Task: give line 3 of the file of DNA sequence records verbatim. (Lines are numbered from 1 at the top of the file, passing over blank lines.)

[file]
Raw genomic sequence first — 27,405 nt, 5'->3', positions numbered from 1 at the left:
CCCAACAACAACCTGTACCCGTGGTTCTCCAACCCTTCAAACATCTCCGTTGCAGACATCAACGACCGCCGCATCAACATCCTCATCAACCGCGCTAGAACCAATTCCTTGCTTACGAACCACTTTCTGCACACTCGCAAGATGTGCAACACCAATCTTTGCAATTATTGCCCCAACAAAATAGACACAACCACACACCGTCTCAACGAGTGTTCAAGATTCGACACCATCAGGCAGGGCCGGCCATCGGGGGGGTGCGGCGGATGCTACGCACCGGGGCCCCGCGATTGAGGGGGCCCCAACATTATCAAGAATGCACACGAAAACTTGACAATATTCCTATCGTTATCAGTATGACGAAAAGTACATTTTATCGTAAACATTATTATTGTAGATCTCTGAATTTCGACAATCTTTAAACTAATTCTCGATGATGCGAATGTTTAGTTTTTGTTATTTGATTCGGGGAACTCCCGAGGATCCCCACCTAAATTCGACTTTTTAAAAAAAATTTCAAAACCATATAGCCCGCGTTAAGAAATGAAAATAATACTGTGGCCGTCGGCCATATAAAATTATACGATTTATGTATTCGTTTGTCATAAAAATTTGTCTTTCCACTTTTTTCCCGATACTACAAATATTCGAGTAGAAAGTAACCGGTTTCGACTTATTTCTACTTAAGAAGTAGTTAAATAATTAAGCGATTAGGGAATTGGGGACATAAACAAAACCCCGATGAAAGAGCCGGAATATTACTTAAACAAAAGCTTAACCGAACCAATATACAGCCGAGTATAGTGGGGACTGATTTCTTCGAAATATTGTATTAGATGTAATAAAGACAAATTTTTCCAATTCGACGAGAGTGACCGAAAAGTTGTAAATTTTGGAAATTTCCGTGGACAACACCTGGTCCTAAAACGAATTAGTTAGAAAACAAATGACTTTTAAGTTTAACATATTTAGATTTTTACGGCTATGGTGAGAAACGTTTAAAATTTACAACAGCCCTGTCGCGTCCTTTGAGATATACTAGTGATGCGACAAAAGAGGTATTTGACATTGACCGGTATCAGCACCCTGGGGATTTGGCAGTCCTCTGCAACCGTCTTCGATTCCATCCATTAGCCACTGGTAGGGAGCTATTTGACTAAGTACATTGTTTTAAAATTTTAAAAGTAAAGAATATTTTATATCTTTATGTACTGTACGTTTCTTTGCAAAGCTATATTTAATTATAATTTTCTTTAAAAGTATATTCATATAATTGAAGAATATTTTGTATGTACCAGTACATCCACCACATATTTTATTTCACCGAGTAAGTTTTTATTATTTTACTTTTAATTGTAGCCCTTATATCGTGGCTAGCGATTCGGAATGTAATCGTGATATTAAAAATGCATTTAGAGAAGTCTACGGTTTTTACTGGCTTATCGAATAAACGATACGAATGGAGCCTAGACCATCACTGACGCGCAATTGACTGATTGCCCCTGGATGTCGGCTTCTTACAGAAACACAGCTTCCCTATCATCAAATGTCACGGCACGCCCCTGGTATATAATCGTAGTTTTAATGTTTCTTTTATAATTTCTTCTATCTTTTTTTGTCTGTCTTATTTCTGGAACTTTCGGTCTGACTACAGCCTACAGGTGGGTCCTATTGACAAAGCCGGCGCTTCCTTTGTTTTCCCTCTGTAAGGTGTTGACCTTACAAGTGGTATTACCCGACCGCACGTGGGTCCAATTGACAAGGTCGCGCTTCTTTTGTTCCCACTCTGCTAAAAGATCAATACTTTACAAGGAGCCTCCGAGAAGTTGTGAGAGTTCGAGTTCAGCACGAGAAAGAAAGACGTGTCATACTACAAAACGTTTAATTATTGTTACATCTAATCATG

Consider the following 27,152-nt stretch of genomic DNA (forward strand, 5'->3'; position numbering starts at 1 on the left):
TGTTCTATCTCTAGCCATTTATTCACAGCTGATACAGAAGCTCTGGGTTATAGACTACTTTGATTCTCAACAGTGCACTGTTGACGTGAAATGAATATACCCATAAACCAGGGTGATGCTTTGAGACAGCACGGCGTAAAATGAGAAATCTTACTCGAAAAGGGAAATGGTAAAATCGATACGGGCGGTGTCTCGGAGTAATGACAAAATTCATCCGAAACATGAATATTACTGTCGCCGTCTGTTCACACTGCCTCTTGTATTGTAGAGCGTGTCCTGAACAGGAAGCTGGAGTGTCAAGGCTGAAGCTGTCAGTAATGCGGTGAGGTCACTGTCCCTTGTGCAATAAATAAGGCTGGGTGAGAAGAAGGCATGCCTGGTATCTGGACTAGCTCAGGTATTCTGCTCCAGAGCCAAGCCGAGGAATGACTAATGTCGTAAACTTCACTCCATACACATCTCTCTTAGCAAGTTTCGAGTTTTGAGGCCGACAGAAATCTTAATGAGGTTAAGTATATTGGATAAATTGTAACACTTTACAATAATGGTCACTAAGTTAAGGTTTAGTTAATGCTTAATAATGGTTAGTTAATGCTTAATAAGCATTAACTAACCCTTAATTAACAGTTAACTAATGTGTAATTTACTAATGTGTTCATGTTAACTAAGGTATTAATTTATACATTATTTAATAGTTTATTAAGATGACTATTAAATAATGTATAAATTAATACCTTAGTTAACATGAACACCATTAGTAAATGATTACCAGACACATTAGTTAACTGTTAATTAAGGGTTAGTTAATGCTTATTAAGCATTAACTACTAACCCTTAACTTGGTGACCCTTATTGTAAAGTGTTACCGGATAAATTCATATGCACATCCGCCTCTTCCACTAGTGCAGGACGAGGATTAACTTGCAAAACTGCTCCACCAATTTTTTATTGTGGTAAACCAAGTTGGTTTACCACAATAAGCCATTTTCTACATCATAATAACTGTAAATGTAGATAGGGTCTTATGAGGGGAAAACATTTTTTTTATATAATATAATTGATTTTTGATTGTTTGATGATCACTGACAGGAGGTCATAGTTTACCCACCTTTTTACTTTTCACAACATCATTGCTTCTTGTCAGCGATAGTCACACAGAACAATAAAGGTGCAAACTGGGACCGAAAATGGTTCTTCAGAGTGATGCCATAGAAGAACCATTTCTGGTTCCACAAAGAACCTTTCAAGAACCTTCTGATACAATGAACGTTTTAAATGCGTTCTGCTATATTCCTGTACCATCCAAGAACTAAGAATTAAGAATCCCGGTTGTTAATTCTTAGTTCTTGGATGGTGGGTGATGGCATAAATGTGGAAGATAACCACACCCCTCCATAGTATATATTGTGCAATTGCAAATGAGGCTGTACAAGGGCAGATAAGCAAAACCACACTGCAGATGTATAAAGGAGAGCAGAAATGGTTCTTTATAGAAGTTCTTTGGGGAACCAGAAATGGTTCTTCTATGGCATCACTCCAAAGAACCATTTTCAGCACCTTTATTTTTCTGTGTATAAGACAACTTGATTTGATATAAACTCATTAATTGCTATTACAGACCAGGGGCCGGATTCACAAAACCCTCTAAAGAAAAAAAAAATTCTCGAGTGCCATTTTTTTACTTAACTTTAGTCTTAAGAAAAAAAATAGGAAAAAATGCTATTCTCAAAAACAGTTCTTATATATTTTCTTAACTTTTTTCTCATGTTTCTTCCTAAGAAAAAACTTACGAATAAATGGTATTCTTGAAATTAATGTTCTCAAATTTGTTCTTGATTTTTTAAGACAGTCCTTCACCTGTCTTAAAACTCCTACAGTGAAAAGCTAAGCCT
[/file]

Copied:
Consider the following 27,152-nt stretch of genomic DNA (forward strand, 5'->3'; position numbering starts at 1 on the left):